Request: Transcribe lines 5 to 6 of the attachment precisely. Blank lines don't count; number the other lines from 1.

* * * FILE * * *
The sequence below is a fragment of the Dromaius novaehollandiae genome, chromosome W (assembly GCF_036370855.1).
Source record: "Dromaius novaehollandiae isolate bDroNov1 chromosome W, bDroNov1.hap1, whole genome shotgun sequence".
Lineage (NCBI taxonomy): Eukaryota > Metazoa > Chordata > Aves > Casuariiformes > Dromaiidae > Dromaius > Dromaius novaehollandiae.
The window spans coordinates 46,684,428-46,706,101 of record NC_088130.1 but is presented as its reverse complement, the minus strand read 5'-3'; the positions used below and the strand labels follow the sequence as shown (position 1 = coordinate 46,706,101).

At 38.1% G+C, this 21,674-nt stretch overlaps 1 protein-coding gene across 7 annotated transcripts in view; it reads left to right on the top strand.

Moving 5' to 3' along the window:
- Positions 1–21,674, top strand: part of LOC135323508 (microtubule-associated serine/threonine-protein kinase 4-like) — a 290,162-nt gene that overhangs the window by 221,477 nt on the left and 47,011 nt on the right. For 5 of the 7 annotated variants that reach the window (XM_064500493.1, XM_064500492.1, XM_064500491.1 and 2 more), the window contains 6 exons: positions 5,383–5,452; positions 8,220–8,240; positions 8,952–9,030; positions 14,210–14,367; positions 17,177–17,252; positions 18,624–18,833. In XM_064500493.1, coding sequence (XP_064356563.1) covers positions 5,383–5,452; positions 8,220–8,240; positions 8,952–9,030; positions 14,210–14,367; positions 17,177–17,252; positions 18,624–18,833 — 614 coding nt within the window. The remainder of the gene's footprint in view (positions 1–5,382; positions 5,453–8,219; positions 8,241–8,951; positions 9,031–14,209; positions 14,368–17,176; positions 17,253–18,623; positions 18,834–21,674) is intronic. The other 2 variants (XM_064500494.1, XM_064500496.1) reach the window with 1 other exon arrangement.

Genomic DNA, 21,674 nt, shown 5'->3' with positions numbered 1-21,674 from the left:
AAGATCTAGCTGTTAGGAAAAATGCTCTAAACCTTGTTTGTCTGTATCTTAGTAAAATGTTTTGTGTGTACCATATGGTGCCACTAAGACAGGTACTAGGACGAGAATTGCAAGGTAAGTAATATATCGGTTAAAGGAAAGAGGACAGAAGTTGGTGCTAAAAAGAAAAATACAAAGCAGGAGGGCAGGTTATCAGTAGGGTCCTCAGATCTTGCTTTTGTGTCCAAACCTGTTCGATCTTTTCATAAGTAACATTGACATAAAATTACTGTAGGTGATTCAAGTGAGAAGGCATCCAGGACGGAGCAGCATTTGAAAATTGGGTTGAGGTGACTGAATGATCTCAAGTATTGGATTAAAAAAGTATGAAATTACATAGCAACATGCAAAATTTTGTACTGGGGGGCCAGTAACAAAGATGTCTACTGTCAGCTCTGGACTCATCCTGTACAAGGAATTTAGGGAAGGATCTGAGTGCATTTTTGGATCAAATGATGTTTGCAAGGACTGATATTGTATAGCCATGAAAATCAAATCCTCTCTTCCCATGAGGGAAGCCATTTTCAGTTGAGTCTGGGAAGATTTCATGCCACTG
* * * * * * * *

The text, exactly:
At 38.1% G+C, this 21,674-nt stretch overlaps 1 protein-coding gene across 7 annotated transcripts in view; it reads left to right on the top strand.

Moving 5' to 3' along the window: